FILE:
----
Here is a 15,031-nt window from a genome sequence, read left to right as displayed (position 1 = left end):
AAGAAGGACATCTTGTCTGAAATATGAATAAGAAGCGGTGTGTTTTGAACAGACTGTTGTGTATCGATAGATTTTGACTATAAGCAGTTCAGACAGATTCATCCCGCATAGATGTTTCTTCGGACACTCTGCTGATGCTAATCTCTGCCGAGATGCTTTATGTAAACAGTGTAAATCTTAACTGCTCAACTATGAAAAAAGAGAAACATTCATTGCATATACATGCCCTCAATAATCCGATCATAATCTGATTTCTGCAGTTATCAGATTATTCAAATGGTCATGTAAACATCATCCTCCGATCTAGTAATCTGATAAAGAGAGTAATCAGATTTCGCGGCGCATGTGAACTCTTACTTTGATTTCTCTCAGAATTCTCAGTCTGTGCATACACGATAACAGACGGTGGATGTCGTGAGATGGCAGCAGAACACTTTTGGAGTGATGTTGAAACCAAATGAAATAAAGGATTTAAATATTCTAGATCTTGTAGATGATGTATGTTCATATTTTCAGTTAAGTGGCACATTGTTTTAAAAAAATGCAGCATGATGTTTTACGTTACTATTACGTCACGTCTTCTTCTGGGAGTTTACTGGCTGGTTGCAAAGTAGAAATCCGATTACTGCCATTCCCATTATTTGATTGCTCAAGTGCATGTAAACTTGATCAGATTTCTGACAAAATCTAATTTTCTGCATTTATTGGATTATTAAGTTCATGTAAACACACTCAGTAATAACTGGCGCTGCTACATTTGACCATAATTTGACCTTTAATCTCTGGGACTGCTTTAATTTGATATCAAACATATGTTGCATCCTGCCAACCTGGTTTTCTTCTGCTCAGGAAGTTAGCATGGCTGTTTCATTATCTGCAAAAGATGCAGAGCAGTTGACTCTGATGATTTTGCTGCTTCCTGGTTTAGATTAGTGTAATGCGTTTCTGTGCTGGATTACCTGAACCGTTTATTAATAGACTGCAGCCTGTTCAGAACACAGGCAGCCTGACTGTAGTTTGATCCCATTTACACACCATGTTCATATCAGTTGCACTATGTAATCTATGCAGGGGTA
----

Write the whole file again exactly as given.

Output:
Here is a 15,031-nt window from a genome sequence, read left to right as displayed (position 1 = left end):
AAGAAGGACATCTTGTCTGAAATATGAATAAGAAGCGGTGTGTTTTGAACAGACTGTTGTGTATCGATAGATTTTGACTATAAGCAGTTCAGACAGATTCATCCCGCATAGATGTTTCTTCGGACACTCTGCTGATGCTAATCTCTGCCGAGATGCTTTATGTAAACAGTGTAAATCTTAACTGCTCAACTATGAAAAAAGAGAAACATTCATTGCATATACATGCCCTCAATAATCCGATCATAATCTGATTTCTGCAGTTATCAGATTATTCAAATGGTCATGTAAACATCATCCTCCGATCTAGTAATCTGATAAAGAGAGTAATCAGATTTCGCGGCGCATGTGAACTCTTACTTTGATTTCTCTCAGAATTCTCAGTCTGTGCATACACGATAACAGACGGTGGATGTCGTGAGATGGCAGCAGAACACTTTTGGAGTGATGTTGAAACCAAATGAAATAAAGGATTTAAATATTCTAGATCTTGTAGATGATGTATGTTCATATTTTCAGTTAAGTGGCACATTGTTTTAAAAAAATGCAGCATGATGTTTTACGTTACTATTACGTCACGTCTTCTTCTGGGAGTTTACTGGCTGGTTGCAAAGTAGAAATCCGATTACTGCCATTCCCATTATTTGATTGCTCAAGTGCATGTAAACTTGATCAGATTTCTGACAAAATCTAATTTTCTGCATTTATTGGATTATTAAGTTCATGTAAACACACTCAGTAATAACTGGCGCTGCTACATTTGACCATAATTTGACCTTTAATCTCTGGGACTGCTTTAATTTGATATCAAACATATGTTGCATCCTGCCAACCTGGTTTTCTTCTGCTCAGGAAGTTAGCATGGCTGTTTCATTATCTGCAAAAGATGCAGAGCAGTTGACTCTGATGATTTTGCTGCTTCCTGGTTTAGATTAGTGTAATGCGTTTCTGTGCTGGATTACCTGAACCGTTTATTAATAGACTGCAGCCTGTTCAGAACACAGGCAGCCTGACTGTAGTTTGATCCCATTTACACACCATGTTCATATCAGTTGCACTATGTAATCTATGCAGGGGTA